Rocket on

Danielle Devereaux says The Rocket is on target.

Hockey Night in Canada has been back on the air for over a month, local leagues are in full skate, and given the frosty mornings of this past week, outdoor hockey scrimmages should be coming soon to a pond near you. If this doesn’t inspire you to bring your skates in for sharpening, perhaps a local screening of The Rocket will.
A Quebecois production, the biopic tells the story of Maurice “The Rocket” Richard.  If you haven’t heard of Maurice Richard you must not have grown up in Canada, or maybe you did, but you skipped elementary school or something, because the NFB animated film “The Sweater”, about a boy – no, an entire Quebec town full of boys – who idolize Maurice Richard was required viewing for anyone attending a Canadian school in the 80s and 90s.* Maurice Richard is a Canadian hockey legend.

The Rocket follows Richard from his early years as a blue-collar teenager – working by day as a factory machinist to help support his family, skating and scoring his local hockey team to victory by night – through to his legendary hockey career with the Montreal Canadians and his emergence as a Quebec hero. 
Filmed in Montreal and Quebec City with a Canadian cast and crew, the film includes archival footage of 1940s and 50s Montreal and the old Montreal Forum. Centered on the life of one hockey player, the film gives viewers some insight into the politics of language in the history of Canada. Richard rose to stardom at a time when many French Canadians felt like second-class citizens, and French hockey players had to speak to one another in English so that coaches and owners could understand them; the English made money off hockey, the French played it. In Richard’s day, players held day jobs in order to make ends meet.
Filmed during the 2004-2005 NHL season lockout, many of the film’s hockey players are NHL players in real life. The on-ice scenes are exciting, though I found them at times difficult to watch. None of the players wear helmets (!) and Richard takes more than his fair share of the beatings.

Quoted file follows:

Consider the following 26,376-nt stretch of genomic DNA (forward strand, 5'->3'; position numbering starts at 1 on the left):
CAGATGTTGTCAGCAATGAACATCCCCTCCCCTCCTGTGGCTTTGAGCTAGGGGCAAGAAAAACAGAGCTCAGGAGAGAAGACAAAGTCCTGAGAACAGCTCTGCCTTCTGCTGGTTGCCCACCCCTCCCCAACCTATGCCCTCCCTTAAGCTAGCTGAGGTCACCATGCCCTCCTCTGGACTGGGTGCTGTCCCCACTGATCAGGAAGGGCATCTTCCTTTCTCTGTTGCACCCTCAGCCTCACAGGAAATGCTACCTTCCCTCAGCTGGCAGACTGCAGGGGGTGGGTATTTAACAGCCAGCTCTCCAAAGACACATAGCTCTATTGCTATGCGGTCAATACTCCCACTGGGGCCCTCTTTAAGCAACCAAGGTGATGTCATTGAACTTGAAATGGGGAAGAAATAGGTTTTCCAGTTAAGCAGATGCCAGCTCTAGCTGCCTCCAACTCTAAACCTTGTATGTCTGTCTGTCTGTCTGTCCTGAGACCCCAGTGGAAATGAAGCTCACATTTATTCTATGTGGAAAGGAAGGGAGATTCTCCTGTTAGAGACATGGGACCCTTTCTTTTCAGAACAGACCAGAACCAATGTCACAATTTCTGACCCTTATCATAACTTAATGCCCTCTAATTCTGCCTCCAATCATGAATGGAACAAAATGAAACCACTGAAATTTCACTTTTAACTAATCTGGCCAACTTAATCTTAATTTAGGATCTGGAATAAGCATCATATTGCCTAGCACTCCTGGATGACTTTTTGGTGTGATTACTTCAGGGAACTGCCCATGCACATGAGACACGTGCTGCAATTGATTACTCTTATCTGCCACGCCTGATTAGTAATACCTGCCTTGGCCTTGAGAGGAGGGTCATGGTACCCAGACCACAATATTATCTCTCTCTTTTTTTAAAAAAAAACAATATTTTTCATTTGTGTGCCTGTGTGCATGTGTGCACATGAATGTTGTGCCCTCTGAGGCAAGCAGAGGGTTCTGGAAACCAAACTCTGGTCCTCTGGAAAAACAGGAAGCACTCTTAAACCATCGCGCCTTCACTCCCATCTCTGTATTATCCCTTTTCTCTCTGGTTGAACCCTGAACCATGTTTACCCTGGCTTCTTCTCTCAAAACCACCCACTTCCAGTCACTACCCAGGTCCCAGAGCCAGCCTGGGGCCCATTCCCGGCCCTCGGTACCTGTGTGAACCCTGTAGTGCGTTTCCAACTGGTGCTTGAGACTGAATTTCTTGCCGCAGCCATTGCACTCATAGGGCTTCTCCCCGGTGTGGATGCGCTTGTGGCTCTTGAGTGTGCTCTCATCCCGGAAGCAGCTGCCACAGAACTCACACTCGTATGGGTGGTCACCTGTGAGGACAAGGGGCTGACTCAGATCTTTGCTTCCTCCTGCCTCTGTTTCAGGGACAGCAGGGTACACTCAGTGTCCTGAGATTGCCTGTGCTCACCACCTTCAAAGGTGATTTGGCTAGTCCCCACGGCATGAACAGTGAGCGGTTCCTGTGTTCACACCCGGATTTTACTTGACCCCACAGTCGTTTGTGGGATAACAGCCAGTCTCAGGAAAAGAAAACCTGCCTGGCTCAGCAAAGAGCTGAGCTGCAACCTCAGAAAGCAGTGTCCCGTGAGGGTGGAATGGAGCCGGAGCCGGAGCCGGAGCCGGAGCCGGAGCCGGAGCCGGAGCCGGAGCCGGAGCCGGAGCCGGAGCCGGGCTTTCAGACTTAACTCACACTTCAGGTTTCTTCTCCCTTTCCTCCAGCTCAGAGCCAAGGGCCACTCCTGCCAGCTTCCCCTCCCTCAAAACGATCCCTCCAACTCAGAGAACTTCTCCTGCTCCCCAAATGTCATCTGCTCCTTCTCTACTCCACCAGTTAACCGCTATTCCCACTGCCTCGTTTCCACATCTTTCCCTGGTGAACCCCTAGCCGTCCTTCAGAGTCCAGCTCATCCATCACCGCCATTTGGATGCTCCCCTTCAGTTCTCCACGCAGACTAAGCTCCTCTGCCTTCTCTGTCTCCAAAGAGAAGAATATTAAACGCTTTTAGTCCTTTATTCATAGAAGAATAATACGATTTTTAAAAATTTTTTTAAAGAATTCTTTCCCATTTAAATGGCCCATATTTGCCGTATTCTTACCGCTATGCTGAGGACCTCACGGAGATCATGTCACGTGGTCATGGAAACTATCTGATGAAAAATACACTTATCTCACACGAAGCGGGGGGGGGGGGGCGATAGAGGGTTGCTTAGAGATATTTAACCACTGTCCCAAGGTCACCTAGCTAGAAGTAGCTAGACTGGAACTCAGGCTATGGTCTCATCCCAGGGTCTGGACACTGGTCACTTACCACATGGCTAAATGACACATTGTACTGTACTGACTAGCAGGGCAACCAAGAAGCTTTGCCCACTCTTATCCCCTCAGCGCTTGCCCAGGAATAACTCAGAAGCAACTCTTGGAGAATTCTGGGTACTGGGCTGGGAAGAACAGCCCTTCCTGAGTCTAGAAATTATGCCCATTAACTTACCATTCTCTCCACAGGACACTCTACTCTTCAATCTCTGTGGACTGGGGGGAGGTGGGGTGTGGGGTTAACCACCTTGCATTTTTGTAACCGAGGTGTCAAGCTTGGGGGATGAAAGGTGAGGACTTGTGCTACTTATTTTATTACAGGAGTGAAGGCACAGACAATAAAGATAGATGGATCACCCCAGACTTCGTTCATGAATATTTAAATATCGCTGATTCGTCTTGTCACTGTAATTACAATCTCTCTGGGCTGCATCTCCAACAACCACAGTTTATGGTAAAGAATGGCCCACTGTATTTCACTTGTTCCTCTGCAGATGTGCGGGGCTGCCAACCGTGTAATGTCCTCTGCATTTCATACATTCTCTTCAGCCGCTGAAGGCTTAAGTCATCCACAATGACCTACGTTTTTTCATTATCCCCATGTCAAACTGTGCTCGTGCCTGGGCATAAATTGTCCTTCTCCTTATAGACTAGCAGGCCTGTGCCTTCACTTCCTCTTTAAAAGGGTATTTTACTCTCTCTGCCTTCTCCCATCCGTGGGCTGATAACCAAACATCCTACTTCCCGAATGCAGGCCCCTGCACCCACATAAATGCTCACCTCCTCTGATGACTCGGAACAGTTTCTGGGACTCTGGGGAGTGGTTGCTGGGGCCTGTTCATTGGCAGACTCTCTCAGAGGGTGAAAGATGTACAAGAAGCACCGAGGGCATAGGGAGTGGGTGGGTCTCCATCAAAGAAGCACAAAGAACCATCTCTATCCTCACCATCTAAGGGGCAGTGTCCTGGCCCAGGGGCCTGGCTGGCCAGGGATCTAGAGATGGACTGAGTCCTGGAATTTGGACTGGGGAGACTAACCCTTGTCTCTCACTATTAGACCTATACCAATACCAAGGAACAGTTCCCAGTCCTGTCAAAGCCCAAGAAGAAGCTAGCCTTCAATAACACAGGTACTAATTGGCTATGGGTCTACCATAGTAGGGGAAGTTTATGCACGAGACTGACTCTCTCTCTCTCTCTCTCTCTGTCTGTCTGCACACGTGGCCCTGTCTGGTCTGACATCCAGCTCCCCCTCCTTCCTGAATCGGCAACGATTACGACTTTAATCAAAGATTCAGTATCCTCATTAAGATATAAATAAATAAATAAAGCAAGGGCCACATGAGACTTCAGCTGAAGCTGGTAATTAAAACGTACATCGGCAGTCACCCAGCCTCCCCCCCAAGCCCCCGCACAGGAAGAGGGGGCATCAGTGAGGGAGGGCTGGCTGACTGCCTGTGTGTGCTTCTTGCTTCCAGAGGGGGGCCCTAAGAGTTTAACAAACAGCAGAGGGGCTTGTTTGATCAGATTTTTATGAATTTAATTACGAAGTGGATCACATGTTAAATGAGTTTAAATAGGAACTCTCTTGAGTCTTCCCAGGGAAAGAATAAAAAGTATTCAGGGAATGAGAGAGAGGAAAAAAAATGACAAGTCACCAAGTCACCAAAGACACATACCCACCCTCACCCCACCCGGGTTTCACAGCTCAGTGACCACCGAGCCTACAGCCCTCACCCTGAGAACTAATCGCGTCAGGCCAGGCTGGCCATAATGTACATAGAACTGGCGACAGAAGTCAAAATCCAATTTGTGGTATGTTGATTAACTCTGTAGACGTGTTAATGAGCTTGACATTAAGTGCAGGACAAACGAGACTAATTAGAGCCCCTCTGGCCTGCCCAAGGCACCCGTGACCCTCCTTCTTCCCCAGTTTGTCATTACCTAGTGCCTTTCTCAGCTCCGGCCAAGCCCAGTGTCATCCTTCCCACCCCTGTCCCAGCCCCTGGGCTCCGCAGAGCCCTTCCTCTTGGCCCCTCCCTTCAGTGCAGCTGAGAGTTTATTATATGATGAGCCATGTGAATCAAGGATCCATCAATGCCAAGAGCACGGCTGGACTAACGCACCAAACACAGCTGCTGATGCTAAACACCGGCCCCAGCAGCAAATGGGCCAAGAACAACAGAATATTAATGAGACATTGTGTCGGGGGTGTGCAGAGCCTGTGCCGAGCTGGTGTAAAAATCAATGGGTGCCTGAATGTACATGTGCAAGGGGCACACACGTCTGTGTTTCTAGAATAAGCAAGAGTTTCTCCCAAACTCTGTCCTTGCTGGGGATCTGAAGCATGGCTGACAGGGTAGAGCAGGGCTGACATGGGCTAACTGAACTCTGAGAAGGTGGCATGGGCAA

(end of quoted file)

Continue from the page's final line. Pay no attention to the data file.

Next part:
A man of few words, the character of Maurice is intriguing and intense, if somewhat elusive. The love story between Richard and his wife Lucille plays out in the film’s sidelines. Our first glimpse of Lucille is as the cocky kid sister (boldly kissing her older brother’s friend Maurice on the lips), then the defiant daughter (insisting she will marry Richard with or without her father’s permission). Unfortunately, after their just-married love scene her character does little other than fret and look worried. Aside from the birth of their first child, an occasion which led Maurice to change his jersey number from 15 to 9, the Richard children are not part of the story-line. Yet the real-life couple had seven children. So while Lucille Richard may well have looked stressed out most of the time, she must have been a busier, stronger and more interesting woman than the film lets on. Her character’s fade-to-dull is disappointing and does little to shed light on her husband’s character or his life outside of hockey.
That said, the movie is well worth the time it took to watch. The ever so handsome Roy Dupuis stars as Maurice Richard, and the story of Richard’s evolution from the apolitical boy who just wants to play hockey to the hockey legend who helped establish a place for French Canadians in Anglo Canada is engaging. In fact, the movie may well inspire you to put a Canadian history book or two on your Christmas wish list.
The English version of The Rocket was released in theatres across Canada last April. If you missed its brief stop and your local Empire, now’s your chance!b

*If you haven’t seen or cannot remember “The Sweater”, you have to go now and borrow it on VHS at the A.C. Hunter Library, or online at

The Rocket plays Thursday, Nov 16 at 7:30pm in the MUN Engineering Lecture Theatre, tickets are $2. The general public is welcome.